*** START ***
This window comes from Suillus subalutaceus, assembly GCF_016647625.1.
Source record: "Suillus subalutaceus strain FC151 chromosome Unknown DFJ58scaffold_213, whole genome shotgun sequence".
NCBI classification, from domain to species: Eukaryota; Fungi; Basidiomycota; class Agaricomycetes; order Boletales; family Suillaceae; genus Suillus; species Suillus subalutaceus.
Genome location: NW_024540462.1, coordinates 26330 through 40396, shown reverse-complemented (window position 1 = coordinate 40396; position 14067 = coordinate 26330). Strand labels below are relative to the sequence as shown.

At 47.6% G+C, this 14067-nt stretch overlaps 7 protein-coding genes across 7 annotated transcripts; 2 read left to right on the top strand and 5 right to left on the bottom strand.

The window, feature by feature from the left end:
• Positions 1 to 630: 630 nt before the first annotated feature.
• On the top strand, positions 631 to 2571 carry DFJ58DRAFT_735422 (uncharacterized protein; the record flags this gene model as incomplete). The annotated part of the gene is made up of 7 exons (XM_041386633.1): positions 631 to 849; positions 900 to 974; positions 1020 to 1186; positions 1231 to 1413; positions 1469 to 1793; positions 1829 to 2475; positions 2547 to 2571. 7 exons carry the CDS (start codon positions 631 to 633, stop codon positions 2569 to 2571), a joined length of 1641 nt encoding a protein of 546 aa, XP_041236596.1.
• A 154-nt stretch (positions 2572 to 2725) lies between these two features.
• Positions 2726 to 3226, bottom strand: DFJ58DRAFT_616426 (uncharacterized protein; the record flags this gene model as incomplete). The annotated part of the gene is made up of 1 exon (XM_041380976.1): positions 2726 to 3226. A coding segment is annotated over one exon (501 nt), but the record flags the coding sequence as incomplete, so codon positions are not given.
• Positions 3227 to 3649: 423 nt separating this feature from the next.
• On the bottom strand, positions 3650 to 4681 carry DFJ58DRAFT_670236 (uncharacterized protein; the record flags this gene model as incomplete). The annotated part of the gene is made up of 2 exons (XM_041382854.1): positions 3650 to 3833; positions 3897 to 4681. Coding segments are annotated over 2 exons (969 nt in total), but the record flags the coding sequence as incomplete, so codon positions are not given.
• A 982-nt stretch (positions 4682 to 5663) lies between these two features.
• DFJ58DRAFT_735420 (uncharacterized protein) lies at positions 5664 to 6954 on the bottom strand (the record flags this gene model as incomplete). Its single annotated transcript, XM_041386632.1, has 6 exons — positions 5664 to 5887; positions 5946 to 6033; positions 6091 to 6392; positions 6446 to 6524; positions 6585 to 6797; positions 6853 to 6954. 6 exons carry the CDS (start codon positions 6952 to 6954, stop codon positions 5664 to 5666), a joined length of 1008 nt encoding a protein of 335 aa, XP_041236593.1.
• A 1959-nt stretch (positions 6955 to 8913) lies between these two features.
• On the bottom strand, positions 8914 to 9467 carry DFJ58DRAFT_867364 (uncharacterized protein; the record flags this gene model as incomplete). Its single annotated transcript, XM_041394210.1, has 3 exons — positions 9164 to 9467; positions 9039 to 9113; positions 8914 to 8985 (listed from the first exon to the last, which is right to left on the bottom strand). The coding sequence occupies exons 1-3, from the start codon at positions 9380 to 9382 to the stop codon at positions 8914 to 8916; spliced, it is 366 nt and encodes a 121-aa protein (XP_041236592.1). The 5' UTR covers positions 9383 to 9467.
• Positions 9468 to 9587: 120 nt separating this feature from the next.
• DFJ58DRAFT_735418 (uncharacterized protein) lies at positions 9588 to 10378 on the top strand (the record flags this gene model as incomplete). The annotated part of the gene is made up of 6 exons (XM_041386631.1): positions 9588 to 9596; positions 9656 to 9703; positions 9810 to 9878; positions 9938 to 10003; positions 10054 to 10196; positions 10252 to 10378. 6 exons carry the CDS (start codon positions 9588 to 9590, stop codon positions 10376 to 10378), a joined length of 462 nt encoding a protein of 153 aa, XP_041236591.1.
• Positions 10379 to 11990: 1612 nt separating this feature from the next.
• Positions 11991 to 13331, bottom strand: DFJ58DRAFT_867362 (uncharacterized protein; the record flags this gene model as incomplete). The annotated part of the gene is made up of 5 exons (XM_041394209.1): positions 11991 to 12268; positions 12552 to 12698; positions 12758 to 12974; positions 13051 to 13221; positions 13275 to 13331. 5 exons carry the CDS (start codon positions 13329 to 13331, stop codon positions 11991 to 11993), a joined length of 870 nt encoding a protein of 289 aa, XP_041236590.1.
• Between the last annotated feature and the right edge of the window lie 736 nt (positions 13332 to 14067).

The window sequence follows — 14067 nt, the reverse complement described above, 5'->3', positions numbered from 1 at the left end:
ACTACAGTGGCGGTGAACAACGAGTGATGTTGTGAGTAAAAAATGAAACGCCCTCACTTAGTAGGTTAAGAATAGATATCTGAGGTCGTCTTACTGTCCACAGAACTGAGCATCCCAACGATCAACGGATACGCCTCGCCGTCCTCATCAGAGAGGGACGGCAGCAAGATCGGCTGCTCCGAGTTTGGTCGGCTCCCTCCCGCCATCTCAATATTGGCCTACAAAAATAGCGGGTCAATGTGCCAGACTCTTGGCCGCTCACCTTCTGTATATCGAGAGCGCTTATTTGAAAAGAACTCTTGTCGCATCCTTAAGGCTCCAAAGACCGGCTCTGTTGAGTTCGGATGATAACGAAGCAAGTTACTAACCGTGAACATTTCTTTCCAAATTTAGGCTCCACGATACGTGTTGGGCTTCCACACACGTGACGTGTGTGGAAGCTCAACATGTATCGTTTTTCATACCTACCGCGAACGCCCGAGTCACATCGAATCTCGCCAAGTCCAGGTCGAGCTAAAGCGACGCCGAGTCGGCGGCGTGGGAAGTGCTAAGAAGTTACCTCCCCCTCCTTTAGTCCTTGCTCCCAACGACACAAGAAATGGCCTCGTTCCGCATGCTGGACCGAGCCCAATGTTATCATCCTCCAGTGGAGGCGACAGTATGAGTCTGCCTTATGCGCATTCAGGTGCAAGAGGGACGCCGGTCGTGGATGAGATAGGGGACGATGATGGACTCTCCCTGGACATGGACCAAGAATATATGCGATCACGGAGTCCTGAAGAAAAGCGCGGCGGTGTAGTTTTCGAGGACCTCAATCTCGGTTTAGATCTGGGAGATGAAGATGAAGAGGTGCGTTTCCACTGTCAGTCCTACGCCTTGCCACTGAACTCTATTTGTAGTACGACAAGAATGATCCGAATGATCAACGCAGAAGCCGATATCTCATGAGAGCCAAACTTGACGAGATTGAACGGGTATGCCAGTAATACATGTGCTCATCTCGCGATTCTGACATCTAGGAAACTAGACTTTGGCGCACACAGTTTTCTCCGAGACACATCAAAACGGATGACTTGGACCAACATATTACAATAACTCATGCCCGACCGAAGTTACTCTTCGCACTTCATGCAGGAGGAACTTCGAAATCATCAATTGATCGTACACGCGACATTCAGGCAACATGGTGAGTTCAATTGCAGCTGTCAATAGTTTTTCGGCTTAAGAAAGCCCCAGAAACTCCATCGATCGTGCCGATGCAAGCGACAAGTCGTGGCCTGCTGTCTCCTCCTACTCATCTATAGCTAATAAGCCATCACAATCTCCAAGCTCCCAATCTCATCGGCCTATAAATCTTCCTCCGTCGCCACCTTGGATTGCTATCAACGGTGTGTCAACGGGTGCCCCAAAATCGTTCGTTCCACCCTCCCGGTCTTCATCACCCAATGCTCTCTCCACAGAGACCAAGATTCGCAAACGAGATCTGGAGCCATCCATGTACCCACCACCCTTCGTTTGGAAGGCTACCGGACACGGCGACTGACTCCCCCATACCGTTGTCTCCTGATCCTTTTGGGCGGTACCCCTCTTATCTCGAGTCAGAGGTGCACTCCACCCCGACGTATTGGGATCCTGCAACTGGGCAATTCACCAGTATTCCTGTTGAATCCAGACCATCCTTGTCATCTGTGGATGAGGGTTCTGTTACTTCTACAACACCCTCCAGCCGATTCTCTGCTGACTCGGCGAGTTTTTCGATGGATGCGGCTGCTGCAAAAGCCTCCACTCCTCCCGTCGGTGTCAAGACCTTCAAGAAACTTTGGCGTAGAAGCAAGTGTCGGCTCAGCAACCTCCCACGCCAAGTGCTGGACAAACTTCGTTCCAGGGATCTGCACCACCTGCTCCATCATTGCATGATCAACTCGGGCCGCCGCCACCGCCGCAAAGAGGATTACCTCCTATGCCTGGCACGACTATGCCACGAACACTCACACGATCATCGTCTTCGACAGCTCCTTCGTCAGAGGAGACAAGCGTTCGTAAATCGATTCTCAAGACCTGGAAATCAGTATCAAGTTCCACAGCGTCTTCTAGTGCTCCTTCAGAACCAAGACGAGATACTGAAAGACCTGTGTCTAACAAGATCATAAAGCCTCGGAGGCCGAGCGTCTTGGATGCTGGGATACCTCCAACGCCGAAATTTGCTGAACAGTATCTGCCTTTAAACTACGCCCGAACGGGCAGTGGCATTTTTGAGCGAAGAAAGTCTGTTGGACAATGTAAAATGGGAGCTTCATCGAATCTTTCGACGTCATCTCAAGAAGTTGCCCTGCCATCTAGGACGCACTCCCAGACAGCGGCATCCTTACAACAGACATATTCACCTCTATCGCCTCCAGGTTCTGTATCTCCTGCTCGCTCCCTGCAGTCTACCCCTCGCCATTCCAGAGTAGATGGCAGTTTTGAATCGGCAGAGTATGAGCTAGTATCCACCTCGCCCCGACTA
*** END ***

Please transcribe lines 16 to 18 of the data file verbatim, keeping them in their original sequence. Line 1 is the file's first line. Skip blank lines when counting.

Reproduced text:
• On the bottom strand, positions 8914 to 9467 carry DFJ58DRAFT_867364 (uncharacterized protein; the record flags this gene model as incomplete). Its single annotated transcript, XM_041394210.1, has 3 exons — positions 9164 to 9467; positions 9039 to 9113; positions 8914 to 8985 (listed from the first exon to the last, which is right to left on the bottom strand). The coding sequence occupies exons 1-3, from the start codon at positions 9380 to 9382 to the stop codon at positions 8914 to 8916; spliced, it is 366 nt and encodes a 121-aa protein (XP_041236592.1). The 5' UTR covers positions 9383 to 9467.
• Positions 9468 to 9587: 120 nt separating this feature from the next.
• DFJ58DRAFT_735418 (uncharacterized protein) lies at positions 9588 to 10378 on the top strand (the record flags this gene model as incomplete). The annotated part of the gene is made up of 6 exons (XM_041386631.1): positions 9588 to 9596; positions 9656 to 9703; positions 9810 to 9878; positions 9938 to 10003; positions 10054 to 10196; positions 10252 to 10378. 6 exons carry the CDS (start codon positions 9588 to 9590, stop codon positions 10376 to 10378), a joined length of 462 nt encoding a protein of 153 aa, XP_041236591.1.